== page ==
After the deadliest fighting in decades, India and China are setting up demilitarized areas along their Himalayan border — a move that has rankled some members of India’s security establishment.
Soldiers from both countries for now will no longer patrol a 9-kilometer (6-mile) stretch on the north bank of Pangong Tso, a glacial lake some 14,000 feet above sea level where troops clashed last year, according to two Indian officials aware of the developments. The agreement would result in India pulling back from strategic high ground occupied in a stealth operation last August, they said.
The move followed the creation of a similar demilitarized zone last year some 150 kilometers away along the Galwan river, where 20 Indian soldiers and at least four Chinese troops were killed in brutal hand-to-hand combat. That escalation on June 15, the first time casualties were reported along the disputed frontier since 1975. China only acknowledged the deaths on Feb. 19.
While the pullback has calmed tensions for the moment, some members of India’s security establishment believe the creation of non-militarized areas work in Beijing’s favor, according to the officials, who asked not to be identified discussing private conversations. They said China raised suspicions by objecting to an Indian proposal for both countries to patrol the area around the lake on alternate days on the grounds that it would affect Beijing’s sovereignty.
Indian defense and security officials had raised their concerns about the area around Pangong Tso with the government but it opted for a speedy disengagement. On Feb. 10 the two countries began rolling back soldiers, tanks and artillery guns that were stationed around the lake in rifle range of each other for nearly 10 months.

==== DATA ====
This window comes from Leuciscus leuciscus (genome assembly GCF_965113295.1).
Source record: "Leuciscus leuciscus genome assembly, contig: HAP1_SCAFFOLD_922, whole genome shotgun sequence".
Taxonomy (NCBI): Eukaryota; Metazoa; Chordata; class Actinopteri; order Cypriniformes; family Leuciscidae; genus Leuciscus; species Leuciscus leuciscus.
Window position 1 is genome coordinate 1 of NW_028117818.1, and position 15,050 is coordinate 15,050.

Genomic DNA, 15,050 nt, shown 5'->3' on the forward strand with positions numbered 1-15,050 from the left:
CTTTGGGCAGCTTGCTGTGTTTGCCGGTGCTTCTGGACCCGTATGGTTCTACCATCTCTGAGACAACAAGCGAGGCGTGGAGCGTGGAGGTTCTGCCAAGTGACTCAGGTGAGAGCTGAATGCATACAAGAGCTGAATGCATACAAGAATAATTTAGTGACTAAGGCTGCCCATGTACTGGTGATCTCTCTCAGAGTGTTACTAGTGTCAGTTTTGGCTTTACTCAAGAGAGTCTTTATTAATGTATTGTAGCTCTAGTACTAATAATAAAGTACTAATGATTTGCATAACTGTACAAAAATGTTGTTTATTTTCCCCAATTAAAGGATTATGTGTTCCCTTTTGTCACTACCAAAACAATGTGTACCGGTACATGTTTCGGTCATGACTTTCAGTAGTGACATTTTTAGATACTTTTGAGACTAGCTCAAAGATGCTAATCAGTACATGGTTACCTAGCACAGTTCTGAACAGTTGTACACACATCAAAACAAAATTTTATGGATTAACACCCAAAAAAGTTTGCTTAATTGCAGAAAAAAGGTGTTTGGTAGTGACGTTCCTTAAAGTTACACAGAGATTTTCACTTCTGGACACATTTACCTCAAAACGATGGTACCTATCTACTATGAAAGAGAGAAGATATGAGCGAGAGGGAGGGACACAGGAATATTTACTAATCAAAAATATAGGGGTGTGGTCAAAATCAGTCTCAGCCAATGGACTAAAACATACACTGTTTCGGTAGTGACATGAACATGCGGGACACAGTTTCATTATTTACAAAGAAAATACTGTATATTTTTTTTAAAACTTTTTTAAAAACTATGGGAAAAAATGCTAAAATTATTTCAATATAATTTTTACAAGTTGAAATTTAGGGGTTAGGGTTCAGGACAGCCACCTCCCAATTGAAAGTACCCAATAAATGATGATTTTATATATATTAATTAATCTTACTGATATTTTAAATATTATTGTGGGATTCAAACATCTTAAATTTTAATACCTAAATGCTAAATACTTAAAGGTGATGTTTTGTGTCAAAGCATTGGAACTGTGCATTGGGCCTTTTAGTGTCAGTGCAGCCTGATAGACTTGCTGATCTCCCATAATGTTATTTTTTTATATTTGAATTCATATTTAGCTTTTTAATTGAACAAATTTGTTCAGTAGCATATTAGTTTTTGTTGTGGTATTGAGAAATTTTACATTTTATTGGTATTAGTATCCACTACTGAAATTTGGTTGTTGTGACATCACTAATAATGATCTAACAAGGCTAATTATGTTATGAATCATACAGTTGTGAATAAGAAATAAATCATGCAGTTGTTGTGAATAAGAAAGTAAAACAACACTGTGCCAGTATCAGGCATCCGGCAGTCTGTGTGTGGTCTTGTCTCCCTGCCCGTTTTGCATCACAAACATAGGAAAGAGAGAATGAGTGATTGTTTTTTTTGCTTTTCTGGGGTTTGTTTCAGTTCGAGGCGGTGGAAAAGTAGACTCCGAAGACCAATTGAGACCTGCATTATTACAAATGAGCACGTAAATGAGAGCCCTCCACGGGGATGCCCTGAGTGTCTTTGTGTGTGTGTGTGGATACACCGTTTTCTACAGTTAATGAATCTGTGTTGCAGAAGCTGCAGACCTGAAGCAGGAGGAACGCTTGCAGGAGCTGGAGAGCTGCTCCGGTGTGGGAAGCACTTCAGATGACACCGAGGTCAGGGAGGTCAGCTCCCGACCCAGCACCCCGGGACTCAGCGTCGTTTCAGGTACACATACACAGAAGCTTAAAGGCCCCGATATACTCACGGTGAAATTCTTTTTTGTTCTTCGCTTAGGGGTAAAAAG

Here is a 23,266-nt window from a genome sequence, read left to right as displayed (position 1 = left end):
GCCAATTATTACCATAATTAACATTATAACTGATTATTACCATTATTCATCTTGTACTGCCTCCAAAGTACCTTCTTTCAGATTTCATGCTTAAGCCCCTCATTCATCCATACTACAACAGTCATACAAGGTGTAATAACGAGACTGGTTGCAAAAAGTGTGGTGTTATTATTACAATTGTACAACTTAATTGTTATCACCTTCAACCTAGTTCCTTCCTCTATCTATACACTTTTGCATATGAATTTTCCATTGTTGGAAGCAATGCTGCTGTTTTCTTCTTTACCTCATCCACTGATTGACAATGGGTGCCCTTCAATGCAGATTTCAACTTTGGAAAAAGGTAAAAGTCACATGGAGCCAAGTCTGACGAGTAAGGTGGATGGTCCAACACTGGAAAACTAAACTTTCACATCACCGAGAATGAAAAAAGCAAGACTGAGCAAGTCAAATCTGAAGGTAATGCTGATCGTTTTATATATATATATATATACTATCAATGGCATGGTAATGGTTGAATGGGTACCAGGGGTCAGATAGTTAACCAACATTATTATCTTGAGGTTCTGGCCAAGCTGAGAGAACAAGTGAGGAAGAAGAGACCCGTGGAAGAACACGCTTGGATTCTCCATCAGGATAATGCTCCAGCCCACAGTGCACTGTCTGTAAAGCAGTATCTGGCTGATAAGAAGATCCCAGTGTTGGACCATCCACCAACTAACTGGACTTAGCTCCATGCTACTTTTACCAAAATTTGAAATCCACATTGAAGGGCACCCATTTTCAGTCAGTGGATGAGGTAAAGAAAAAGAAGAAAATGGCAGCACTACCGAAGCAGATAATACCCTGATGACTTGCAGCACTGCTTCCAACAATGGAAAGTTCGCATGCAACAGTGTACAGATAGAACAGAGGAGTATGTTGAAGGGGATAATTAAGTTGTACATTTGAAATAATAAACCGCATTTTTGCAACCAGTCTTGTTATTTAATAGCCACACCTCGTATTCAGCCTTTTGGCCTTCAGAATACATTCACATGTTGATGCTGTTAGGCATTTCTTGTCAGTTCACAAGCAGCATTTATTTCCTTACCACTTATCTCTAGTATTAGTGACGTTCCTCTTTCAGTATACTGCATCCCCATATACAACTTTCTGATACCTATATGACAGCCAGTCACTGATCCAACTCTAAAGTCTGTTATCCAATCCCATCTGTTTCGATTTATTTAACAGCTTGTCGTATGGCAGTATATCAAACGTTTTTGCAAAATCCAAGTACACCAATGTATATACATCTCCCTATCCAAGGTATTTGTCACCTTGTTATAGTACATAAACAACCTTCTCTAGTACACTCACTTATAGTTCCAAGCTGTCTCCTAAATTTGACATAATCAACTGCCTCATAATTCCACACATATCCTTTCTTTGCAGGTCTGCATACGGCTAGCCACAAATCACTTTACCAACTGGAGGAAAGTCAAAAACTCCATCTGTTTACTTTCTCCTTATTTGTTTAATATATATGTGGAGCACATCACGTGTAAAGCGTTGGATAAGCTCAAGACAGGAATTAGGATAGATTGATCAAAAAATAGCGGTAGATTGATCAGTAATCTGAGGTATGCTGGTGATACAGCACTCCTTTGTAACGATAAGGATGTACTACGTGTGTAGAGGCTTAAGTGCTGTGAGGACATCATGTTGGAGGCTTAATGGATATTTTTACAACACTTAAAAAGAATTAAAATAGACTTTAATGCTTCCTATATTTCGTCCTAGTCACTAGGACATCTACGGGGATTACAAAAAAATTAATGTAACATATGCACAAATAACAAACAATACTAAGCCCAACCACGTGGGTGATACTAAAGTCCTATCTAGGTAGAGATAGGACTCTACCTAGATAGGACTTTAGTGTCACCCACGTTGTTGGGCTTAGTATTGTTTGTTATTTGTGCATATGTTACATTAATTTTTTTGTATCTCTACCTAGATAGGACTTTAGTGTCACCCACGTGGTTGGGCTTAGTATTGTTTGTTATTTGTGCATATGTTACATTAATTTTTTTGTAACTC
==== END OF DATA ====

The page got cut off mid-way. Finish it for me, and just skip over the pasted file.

The Indian Army, Defense Ministry and the Prime Minister’s Office didn’t immediately reply to requests for comment.
China’s Foreign Ministry said the creation of nonmilitarized zones along the border was “made up by the media” in response to questions. On Friday in Beijing, Foreign Ministry spokesman Wang Wenbin said the situation on the ground “significantly eased” after the disengagement.
“The two sides should cherish this hard won momentum and consolidate existing outcomes, maintain momentum for consultation and further ease the situation,” he said at a regular briefing.
Distrust between the two militaries could lead to further misunderstandings, according to Sushant Singh senior fellow at the New Delhi-based Center for Policy Research and author of “Mission Overseas: Daring Operations by Indian Military.
“The model of buffer zones is temporary and full of challenges,” he said. “More importantly, India’s options are limited in case China — a much bigger military power — violates the agreement.”
If the demilitarized areas end up keeping the peace, they could become a model for how India and China deal with a border nearly as long as the one between the U.S. and Mexico. Nationalism stoked by the fighting has had an economic impact, with Modi’s government banning hundreds of Chinese apps, slowing approvals for Chinese investment and strengthening security ties with the U.S., Japan and Australia.
Still, while the demilitarized zones are aimed at preventing clashes of the sort that erupted last summer, the competing claims between the two sides remain, officials said. And a previous experiment with creating a demilitarized zone on the border with China has shown that it’s not a guarantee of peace.
An 80-square-kilometer (31-square-mile) patch of pasture land along the southern edge of the Tibetan Plateau and the Indian border state of Uttarakhand was the first to be set aside as no-man’s-land in the 1950s. Yet that has failed to prevent conflict in the area, according to Jayadeva Ranade, a member of India’s National Security Council Advisory Board and head of the New Delhi-based Center for China Analysis and Strategy.
“Uttarakhand border continues to be a hot spot,” he said. “Beijing’s track record of respecting agreements is poor.”
In a time of both misinformation and too much information, quality journalism is more crucial than ever.
By subscribing, you can help us get the story right.